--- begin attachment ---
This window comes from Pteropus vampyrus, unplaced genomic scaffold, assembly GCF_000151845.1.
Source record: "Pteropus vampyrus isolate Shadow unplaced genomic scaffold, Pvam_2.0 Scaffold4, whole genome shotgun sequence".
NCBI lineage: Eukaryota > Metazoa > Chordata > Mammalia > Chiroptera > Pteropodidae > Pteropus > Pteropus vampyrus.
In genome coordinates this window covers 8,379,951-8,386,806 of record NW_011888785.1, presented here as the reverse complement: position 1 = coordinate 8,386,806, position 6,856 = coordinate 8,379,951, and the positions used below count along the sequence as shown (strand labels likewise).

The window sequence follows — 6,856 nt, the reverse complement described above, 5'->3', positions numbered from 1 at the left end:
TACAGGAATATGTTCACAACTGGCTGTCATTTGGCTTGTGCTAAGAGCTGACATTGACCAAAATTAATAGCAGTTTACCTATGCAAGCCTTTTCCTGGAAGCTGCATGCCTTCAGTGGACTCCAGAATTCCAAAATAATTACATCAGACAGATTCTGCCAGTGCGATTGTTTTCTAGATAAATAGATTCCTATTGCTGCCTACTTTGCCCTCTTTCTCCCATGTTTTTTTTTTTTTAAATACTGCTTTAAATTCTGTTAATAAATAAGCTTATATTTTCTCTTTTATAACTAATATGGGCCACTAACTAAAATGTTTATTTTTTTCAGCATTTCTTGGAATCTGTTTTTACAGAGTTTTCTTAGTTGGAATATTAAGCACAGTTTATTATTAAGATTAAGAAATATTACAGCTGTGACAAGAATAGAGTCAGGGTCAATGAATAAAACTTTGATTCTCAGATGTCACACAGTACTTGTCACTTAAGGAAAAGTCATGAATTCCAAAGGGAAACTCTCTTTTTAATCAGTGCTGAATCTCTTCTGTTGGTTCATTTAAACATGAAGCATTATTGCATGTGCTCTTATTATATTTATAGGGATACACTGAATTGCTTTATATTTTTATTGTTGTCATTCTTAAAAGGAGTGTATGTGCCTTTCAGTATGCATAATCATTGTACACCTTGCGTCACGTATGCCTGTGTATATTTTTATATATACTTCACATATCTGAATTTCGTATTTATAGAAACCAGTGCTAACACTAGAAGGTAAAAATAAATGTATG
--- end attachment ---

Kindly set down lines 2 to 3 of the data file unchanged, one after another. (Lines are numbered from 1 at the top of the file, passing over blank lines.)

Source record: "Pteropus vampyrus isolate Shadow unplaced genomic scaffold, Pvam_2.0 Scaffold4, whole genome shotgun sequence".
NCBI lineage: Eukaryota > Metazoa > Chordata > Mammalia > Chiroptera > Pteropodidae > Pteropus > Pteropus vampyrus.